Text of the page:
Tourists drift on a bamboo raft in jinhu county, huai 'an city, east China's jiangsu province, April 13, 2019.
Floating forest Tourists drift on a bamboo raft in jinhu county, huai 'an city, east China's jiangsu province, April 13, 2019. © He Jinghua/TNC Photo Contest 2019

Newsroom

Our Commitment to Carbon Credits and the Path to Net Zero

Our planet faces dual crises: rapid climate change and biodiversity loss. We have years, not decades, to address these existential threats to our ways of life.

The climate emergency requires myriad solutions. We need to dramatically transform the global economy to reduce emissions from all sectors, including energy, transportation, manufacturing, construction, and land use. We need global and national policies and agreements to reduce emissions and remove harmful subsidies that slow progress. We need leaders around the world to act ambitiously and courageously. We need all parties to appreciate and value nature’s role so that restoration and improved management can maximize the contribution that nature makes to mitigating climate change. And, we must implement solutions transparently, inclusively, and equitably.

To avoid catastrophe, global leaders have agreed that net zero greenhouse gas emissions by 2050 is a planetary imperative. Science led by The Nature Conservancy (TNC) shows that Natural Climate Solutions (NCS) have the potential to contribute up to a third of the climate mitigation that the Paris Agreement indicates is needed by 2030 and are thus an essential component of the response to the climate crisis. Scaling up NCS includes multiple strategies, including new national policies, removing deforestation from supply chains, improving land-use practices, conserving mangroves and forests, and leveraging carbon offset markets to protect nature.

The rapidly evolving carbon marketplaces and the use of carbon offsets have the potential, in combination with other strategies, to meaningfully mitigate the impact of greenhouse gas emissions, as well as provide valuable conservation co-benefits for people and nature.

Offsetting provides one tool for difficult-to-decarbonize sectors to address their currently unavoidable emissions in the near-term. These sectors must simultaneously pursue the technological innovation, operational practices, and resource management needed for delivering longer-term transformations. A 2016 study by Forest Trends showed that companies who offset are more likely to have stronger climate targets and to invest more on internal decarbonization than companies who don’t offset.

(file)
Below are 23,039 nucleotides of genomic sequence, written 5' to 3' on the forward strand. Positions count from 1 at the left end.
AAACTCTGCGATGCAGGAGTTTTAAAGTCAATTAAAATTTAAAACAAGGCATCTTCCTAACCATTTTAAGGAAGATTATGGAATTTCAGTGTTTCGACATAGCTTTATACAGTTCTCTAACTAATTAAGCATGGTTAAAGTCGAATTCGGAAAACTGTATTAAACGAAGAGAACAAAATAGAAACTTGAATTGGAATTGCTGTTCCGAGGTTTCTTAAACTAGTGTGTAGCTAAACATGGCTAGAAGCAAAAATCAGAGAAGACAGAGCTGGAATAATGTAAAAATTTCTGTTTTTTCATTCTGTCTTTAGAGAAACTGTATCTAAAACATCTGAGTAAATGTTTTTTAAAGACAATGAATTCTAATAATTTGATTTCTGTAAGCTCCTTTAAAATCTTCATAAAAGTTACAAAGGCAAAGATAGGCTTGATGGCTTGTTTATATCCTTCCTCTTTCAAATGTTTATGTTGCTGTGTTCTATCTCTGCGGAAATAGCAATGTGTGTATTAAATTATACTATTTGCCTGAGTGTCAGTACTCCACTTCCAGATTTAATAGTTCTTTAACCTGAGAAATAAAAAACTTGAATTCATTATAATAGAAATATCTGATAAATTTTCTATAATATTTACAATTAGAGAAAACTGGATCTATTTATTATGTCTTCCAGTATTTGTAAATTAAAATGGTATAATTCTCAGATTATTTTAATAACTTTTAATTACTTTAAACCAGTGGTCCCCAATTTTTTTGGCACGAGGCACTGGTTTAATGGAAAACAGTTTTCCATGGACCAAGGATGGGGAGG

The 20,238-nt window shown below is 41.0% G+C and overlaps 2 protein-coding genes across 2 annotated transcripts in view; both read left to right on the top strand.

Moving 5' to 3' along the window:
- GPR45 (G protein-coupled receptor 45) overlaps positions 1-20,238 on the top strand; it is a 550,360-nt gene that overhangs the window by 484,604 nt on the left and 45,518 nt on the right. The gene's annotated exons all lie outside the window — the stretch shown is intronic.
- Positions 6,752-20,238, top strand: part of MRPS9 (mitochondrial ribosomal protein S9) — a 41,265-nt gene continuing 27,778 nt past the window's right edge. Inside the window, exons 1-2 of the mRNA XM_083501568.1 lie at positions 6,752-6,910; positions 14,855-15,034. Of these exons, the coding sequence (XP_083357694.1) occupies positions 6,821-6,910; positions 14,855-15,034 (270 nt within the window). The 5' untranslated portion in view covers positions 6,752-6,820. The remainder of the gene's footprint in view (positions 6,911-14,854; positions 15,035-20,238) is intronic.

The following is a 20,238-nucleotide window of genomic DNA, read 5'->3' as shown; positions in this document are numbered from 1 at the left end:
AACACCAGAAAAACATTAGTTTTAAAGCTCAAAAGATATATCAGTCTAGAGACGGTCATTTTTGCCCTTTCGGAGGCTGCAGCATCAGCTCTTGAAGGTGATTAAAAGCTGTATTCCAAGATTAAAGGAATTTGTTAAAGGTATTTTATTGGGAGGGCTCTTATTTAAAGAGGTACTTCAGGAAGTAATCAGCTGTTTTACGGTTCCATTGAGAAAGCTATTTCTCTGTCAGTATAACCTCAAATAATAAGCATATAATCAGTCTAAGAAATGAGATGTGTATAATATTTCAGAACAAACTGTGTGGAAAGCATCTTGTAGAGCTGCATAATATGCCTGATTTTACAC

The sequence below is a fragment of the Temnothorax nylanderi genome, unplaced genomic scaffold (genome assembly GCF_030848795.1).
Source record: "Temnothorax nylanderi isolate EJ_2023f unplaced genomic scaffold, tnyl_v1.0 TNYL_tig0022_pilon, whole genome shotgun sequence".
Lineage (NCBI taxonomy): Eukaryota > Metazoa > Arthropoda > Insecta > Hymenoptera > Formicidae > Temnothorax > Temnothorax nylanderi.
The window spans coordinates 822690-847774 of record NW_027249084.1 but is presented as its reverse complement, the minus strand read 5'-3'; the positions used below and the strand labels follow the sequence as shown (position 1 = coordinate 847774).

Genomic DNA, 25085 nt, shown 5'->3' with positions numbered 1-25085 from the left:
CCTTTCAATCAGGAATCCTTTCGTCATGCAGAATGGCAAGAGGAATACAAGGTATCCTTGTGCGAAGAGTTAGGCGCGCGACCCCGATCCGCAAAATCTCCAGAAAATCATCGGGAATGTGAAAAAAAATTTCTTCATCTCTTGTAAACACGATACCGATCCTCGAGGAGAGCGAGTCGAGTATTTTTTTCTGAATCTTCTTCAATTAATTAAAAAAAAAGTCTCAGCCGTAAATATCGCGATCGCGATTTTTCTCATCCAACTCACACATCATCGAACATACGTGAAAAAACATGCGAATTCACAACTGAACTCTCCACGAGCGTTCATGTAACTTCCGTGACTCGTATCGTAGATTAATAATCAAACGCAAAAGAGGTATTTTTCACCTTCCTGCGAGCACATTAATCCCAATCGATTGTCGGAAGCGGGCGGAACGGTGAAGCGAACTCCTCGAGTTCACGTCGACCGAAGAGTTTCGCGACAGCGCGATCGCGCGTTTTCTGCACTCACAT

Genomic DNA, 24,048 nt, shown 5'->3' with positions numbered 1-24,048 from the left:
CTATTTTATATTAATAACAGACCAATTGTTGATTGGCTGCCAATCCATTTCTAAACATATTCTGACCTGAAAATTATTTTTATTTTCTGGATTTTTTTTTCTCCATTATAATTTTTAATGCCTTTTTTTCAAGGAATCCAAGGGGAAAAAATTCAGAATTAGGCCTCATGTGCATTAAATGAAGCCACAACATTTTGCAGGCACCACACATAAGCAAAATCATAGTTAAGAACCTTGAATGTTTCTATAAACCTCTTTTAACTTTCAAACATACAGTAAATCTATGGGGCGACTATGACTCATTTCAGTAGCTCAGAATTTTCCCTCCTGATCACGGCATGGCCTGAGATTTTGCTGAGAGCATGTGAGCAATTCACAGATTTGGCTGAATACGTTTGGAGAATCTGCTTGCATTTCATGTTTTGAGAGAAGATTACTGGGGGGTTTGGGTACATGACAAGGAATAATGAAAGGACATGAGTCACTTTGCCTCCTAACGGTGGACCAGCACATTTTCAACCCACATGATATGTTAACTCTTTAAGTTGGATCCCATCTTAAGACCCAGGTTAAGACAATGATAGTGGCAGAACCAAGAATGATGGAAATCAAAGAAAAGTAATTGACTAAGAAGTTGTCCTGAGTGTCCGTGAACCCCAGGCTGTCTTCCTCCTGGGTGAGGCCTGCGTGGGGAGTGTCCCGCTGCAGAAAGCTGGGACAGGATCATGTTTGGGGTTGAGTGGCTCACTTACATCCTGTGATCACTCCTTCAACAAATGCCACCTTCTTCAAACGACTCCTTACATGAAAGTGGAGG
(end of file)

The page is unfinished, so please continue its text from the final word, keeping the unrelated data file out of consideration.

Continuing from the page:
A hardwood forest stand in Michigan's Two Hearted River Forest Reserve.
Forest/Climate Solutions A hardwood forest stand in Michigan's Two Hearted River Forest Reserve. © Drew Kelly

A Rigorous Review

Carbon markets are a fast-evolving solution that has seen rapid development and growth over recent years. Integrity of carbon finance is vital. As a global conservation leader, TNC helped to pioneer carbon mitigation and conservation finance strategies, and we’re continuing to test, monitor, and adapt carbon projects. And, like other land-owning conservation organizations, we have a particular role to play in carbon markets in that our ownership commits us to a higher standard of stewardship and conservation of land.

For carbon markets to achieve their promise, TNC is committed to continuous improvement in the carbon projects we develop. As part of that commitment, in Spring 2021, TNC convened a group of carbon experts to review projects we have under development.

The review looked at projects in which TNC was involved on lands that are either owned by TNC or are public/quasi-public lands. The level of protection of these lands varies by project, as do forestry management practices and future conversion risks.

The review focused on the establishment of baseline setting which assesses how the property would have been managed without the carbon generation activities, and whether projects established their baselines using a reasonable and good faith representation of what the landowner would have done in the absence of a carbon sequestration project.  For lands that did not have carbon sequestration as part of the original land acquisition strategy, the review assessed whether the baseline assumptions were consistent with how the landowner, including TNC, historically managed the property, or based on common management practices on similar properties.